The exhibit is the culmination of the Museum of Comparative Zoology's near completion of an eight-year project to curate, clean, and repair all of its 430 invertebrate models. Together with Harvard’s Ware Collection of Glass Models of Plants, with over 3,200 specimens on display, these restored glass animals now comprise the largest Blaschka collection on display in the world.

Read the press release

Support for Sea Creatures in Glass is made possible by a generous gift in memory of Melvin R. Seiden, Harvard AB 1952, LLB 1955.

Images courtesy of the Museum of Comparative Zoology, Harvard University Image


The Glass Flowers

One of the Museum’s most famous treasures is the internationally acclaimed Ware Collection of Blaschka Glass Models of Plants, the “Glass Flowers." This unique collection of over 4,000 models—some 3,000 on display—was  created by the glass artisans, Leopold Blaschka and his son, Rudolf. The commission began in 1886, continued for five decades, and represents more than 830 plant species.

The museum recently installed several Blaschka glass models from the Ware Collection which have not been seen at Harvard for over a decade. See amazingly realistic models of apple and apricot plants illustrating some of the diseases affecting fruits of the Rosaceae family. Other newly installed models illustrate insect pollination, showing bees enlarged to five inches in size to show pollination techniques.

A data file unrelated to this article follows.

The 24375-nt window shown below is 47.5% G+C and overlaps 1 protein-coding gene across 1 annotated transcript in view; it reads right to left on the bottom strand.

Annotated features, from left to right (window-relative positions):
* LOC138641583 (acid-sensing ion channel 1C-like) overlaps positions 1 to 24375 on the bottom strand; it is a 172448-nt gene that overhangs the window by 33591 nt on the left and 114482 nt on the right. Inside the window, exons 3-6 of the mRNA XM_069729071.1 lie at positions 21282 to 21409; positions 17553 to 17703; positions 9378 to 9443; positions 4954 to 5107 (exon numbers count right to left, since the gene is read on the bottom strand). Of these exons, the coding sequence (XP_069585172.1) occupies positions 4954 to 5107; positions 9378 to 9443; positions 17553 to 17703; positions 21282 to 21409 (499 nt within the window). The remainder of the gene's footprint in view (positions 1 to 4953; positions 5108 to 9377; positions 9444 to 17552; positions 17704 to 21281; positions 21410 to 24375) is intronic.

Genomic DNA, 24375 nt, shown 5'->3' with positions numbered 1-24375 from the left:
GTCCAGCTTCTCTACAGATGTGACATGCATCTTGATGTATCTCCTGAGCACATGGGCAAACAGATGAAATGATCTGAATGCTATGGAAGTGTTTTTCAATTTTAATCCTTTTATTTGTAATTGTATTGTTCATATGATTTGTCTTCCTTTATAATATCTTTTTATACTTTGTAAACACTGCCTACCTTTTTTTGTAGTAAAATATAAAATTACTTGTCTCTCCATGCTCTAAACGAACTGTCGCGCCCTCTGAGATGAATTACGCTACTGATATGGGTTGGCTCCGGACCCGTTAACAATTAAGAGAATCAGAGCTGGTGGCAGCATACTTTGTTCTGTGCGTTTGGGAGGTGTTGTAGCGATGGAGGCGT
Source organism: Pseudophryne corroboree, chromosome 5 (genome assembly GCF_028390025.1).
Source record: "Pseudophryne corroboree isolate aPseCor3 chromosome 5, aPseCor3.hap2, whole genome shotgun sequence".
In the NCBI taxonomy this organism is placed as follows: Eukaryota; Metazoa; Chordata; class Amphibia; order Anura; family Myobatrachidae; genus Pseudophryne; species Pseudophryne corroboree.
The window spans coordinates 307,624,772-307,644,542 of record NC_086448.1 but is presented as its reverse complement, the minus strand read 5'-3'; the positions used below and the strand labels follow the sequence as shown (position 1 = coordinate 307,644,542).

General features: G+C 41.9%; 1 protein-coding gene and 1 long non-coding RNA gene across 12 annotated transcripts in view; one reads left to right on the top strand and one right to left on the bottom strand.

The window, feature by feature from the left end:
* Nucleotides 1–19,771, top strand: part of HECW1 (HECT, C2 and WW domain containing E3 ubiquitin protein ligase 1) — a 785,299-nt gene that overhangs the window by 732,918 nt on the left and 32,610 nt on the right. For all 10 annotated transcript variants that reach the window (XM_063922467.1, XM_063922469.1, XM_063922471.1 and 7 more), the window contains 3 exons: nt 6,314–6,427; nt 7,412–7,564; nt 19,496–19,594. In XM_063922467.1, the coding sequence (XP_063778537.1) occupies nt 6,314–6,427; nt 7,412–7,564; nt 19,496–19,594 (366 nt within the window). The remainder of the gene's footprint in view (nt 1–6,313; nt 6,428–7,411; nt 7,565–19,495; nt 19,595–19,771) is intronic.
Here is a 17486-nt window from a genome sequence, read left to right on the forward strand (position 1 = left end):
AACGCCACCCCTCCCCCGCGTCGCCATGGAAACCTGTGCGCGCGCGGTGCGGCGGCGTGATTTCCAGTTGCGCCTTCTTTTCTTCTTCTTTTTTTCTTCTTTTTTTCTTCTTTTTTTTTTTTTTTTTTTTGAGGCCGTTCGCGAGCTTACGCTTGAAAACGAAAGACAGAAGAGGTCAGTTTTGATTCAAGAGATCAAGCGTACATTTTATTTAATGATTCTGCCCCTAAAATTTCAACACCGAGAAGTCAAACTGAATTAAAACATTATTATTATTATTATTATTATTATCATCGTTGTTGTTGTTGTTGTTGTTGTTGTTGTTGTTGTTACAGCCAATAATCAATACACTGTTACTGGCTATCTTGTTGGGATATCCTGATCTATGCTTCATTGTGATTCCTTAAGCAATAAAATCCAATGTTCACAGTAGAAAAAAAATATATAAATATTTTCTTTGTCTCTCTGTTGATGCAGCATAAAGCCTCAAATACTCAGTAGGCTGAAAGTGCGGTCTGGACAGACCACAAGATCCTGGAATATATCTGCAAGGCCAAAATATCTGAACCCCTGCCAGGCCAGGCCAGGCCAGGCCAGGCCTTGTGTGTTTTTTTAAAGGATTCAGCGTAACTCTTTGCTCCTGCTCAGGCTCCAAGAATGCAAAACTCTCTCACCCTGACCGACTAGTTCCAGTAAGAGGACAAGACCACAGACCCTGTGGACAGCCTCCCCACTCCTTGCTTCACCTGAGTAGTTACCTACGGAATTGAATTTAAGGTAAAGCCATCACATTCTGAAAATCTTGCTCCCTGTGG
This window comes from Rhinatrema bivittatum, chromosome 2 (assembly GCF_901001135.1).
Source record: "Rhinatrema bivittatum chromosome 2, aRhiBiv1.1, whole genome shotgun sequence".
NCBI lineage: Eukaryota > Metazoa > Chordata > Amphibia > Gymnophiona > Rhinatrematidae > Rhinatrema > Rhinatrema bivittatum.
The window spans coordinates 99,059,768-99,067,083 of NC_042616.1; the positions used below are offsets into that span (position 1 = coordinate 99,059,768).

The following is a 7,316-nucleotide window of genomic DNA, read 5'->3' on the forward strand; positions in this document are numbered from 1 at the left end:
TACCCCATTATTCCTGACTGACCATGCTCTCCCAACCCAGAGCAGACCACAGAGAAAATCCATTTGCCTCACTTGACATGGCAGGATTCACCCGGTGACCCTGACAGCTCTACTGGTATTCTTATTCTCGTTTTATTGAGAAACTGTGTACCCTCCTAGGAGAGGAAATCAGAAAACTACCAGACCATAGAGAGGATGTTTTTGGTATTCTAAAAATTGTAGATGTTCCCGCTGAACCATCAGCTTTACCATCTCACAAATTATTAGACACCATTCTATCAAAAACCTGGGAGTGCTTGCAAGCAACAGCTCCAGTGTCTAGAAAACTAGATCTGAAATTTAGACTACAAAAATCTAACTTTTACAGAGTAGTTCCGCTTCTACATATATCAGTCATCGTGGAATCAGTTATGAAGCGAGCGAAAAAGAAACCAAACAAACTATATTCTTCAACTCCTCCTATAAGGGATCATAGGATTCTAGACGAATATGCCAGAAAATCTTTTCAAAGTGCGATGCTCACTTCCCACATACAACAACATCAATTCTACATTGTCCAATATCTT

apple disease bee on oxalis


Earth & Planetary Sciences Gallery

This renovated gallery displays thousands of rare minerals and sparkling gemstones in both rough and cut examples, including a 1,600-pound amethyst geode from Brazil. Exhibits highlight new research and offer a broad overview of the dynamic processes and events that formed our planet and that have shaped its continuing evolution. Visitors can touch rock and mineral specimens that date back to the beginning of our solar system. Uncover mysteries of our planet's origins revealed in ancient meteorites and terrestrial rock containing some of the oldest minerals on Earth, zircon crystals that have survived intact for 4.3 billion years! Read more in the press release.




New England Forests in the Zofnass Family Gallery